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Robert Pape's theory about the strategic logic of suicide bombing is another theory that traces the most significant factors behind a very complex issue to matters of social policy, and for this reason I am hoping that he is right.

For if this theory is (for the most part) correct, then we can dramatically reduce suicide terrorism by changes in policy.  In particular, we don't have to try converting large numbers of terrorists from their extremist and violent interpretation of Islam, much less destroying them altogether -- both obviously much harder (and morally dubious) tasks than altering our political policies.

Having said this, I have my doubts that Pape's thesis can fully exlain the British terrorists of Pakistani descent who kill British civilians.  How could it?  Because these British terrorists identify with Iraqis and Palestinians through the ummah and thus can vicariously claim Palestine and Iraq as their "homeland" (and thus the British and Americans as occupiers of their "homeland"?)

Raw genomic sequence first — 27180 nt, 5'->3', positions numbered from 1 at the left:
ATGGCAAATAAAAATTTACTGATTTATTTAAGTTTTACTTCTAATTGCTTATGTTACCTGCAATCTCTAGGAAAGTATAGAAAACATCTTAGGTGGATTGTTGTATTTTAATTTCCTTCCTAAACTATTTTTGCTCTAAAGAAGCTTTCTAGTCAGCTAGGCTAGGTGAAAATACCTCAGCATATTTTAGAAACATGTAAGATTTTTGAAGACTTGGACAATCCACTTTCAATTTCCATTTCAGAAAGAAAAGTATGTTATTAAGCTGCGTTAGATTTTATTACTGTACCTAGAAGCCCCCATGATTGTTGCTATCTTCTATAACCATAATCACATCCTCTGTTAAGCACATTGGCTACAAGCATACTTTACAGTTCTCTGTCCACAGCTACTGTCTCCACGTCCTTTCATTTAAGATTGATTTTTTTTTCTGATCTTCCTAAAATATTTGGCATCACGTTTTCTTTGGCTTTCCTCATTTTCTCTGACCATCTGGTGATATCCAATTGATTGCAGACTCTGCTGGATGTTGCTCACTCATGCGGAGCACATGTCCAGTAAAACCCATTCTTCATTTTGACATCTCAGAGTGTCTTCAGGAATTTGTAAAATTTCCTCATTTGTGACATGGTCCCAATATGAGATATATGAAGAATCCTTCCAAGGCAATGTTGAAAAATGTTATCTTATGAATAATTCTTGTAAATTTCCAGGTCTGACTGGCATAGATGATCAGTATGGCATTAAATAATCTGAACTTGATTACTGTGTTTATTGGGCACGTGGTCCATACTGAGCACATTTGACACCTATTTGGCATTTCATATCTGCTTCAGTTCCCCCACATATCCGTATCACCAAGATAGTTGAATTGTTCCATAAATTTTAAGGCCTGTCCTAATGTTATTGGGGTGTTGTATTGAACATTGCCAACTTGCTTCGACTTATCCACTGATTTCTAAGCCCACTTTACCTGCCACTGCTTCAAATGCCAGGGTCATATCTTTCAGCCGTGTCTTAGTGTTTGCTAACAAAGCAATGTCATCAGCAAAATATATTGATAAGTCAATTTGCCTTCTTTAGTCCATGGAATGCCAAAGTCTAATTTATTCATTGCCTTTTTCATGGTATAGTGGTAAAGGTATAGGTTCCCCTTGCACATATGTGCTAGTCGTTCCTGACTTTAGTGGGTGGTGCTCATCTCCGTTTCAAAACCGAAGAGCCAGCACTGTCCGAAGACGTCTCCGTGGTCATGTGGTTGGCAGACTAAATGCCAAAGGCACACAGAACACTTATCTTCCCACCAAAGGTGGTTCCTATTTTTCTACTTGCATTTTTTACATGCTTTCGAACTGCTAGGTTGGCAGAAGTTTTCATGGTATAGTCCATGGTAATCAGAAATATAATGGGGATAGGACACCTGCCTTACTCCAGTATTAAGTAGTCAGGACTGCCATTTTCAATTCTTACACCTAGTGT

This seems plausible to me, but it seems rather more tenuous.  I've actually written to Pape to ask him specifically about this point, but he told me to read his book and see his comments following the latest terror plot bust.  So far, however, I have not found anything that specifically addresses this particular issue.

Could it be that some people -- even though they are economically relatively comfortable and fairly well educated -- feel so alienated from the society they live in that they turn to a radicalized, violent interpretation of their religion to find meaning in their lives?

Reading the numbers about British Muslims in this Pew report was pretty depressing on this point.

Out of the Dark Age came the most magnificent thing we have in our society: the recognition that people can have a society without having a state.

by marco on Sat Aug 26th, 2006 at 08:47:54 PM EST
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